“It’s interesting that as CIOs, we definitely compete against each other, our hotels definitely compete… but we all talk all the time. We talk a lot; we bounce things off each other, and one of the things we talk a ton about is vendors. There’s no question about it…. Something we all talk about is, ‘Well how did the installation go?’”

Mike Blake said,
“I want to allay some of your concerns; when we talk amongst ourselves, seriously… we never talk about price. We never, we kind of draw the line on a lot of things, and we never talk about price. So we never say, oh we’re getting this and such and such, what are you getting. We make sure that there’s a fine line between – I think it’s rather a black and white line – between that which we can talk about and that which we don’t talk about. We do have various venues and opportunities where all the CIOs do get together and we do talk, and it’s a double-edged sword. If you have a great product and we have a great experience, it’s fantastic. But if we happen to have a rough install or something crazy happens, that kind of gets around pretty quick...”

For a link to the video recording of the panel session in its entirety, please go to:

Session 6: You’re Hired! Now Don’t (Ever) Leave

The final session was led by 10-time summit attendee, Jay Troutman of Aptech Computer Systems, who discussed the challenges of finding, hiring and keeping good people in the industry. As a company that has been in business for 40 years, Troutman has seen his share of changes in the industry, his business and in the hiring process.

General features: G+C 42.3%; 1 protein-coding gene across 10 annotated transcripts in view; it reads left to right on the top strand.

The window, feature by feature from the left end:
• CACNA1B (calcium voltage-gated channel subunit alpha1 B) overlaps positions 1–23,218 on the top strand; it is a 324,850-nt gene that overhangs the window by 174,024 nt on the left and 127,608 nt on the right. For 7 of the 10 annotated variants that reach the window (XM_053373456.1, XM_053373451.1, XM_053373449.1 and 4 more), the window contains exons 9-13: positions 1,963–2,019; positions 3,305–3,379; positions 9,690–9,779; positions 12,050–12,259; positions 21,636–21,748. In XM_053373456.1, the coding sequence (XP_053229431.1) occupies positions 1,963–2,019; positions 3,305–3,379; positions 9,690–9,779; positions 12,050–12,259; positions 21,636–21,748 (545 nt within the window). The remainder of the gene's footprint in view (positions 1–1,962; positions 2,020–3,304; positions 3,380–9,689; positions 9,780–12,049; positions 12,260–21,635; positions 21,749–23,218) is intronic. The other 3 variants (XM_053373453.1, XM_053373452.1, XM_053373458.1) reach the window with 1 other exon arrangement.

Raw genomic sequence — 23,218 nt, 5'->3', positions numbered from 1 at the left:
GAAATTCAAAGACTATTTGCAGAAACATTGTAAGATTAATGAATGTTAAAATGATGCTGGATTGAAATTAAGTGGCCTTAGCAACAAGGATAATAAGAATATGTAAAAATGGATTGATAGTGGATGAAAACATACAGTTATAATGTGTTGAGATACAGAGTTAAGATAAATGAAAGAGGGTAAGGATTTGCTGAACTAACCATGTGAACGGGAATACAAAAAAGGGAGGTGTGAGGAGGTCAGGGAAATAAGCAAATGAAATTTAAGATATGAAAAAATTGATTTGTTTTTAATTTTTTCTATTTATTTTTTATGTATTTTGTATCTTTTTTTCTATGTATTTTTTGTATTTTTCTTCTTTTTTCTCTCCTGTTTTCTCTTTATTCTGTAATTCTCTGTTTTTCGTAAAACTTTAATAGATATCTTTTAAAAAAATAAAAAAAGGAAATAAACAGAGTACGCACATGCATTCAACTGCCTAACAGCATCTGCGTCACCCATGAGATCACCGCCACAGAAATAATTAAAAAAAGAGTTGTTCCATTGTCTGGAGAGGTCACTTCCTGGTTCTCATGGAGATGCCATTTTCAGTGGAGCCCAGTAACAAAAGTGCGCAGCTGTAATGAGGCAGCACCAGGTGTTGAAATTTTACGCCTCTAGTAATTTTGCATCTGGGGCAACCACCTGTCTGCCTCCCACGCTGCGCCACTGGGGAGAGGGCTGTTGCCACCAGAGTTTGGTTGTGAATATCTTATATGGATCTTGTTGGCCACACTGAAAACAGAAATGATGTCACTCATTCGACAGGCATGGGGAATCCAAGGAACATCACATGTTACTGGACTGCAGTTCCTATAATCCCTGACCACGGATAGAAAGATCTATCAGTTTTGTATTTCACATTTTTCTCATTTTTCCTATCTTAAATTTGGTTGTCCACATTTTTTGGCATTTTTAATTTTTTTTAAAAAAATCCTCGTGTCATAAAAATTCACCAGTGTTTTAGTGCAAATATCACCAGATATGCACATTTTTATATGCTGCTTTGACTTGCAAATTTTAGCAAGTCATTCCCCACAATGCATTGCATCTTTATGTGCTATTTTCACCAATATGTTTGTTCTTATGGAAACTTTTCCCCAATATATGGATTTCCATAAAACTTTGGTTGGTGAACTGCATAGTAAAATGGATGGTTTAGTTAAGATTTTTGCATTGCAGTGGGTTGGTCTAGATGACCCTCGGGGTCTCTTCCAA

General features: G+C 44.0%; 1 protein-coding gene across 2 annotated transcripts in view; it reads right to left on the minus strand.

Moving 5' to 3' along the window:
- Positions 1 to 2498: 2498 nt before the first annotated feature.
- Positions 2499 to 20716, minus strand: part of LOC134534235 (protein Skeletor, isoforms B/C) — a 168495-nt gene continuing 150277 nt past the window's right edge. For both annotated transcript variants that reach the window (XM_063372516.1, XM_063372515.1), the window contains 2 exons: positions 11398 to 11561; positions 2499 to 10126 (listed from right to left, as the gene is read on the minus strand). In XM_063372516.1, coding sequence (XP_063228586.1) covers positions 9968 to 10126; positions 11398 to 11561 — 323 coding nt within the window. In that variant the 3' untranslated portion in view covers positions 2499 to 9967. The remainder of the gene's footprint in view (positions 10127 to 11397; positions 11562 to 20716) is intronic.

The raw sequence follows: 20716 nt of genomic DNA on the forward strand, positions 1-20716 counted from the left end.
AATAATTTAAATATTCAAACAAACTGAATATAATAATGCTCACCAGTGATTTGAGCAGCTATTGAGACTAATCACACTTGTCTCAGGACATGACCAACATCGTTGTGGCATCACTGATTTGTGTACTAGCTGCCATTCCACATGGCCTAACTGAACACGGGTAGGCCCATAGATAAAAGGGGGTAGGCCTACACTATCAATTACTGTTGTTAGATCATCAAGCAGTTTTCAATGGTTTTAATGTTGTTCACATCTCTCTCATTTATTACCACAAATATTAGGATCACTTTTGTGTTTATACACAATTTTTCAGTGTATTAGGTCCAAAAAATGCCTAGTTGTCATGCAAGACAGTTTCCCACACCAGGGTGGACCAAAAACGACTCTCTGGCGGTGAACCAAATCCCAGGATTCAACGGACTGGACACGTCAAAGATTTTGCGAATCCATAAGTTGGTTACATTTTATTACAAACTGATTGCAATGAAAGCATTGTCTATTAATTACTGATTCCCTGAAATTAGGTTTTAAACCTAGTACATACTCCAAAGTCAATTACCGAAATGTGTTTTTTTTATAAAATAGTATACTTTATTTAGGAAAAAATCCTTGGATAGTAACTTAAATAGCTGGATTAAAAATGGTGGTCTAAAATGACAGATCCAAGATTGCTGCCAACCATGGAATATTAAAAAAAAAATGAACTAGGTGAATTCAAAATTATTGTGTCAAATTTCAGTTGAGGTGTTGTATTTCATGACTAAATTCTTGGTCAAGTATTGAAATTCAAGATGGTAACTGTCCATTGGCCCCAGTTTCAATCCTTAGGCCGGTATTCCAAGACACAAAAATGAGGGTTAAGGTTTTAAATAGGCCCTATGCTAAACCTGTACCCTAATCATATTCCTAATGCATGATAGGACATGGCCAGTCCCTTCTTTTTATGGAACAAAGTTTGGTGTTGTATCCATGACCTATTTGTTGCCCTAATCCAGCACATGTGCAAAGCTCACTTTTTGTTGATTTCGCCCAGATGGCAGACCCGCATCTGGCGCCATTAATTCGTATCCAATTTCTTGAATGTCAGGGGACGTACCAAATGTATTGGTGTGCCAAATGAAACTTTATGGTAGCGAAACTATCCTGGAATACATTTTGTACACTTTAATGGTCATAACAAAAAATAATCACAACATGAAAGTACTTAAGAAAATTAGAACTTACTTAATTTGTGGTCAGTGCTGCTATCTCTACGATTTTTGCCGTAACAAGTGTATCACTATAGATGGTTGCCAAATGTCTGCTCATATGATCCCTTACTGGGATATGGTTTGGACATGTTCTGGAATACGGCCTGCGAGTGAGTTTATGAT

“We find it’s worth the effort (investing in our employees),” he said. Not only does his management team share regular updates with the staff members, but Aptech also splits the profits within the company each year: one-third goes to the owners, one-third goes to the employees and one-third goes back to the company.

Ursula Rhode pointed out the benefits her company, Genares Reservation Services, has gained by developing a team of older and younger employees to create a mentor/mentee relationship where they can learn from each other and help the company in many areas.

For a viewpoint from outside the company, Troutman also cited the benefits of having an advisory board from an accountability perspective.

Bruce Bensettler of Data Plus Hospitality Solutions added that some from the industry may only advise in a limited capability though. “The more sophisticated people who could contribute the most were no longer willing to do so because of the liability,” he said. “(But) they were willing to serve as part of a board of directors.”

When asked how bumpy the road was over the years when creating a profit sharing program, Troutman said the bumps were worth it. “After all those things came into play… now I think the culture is very solid.”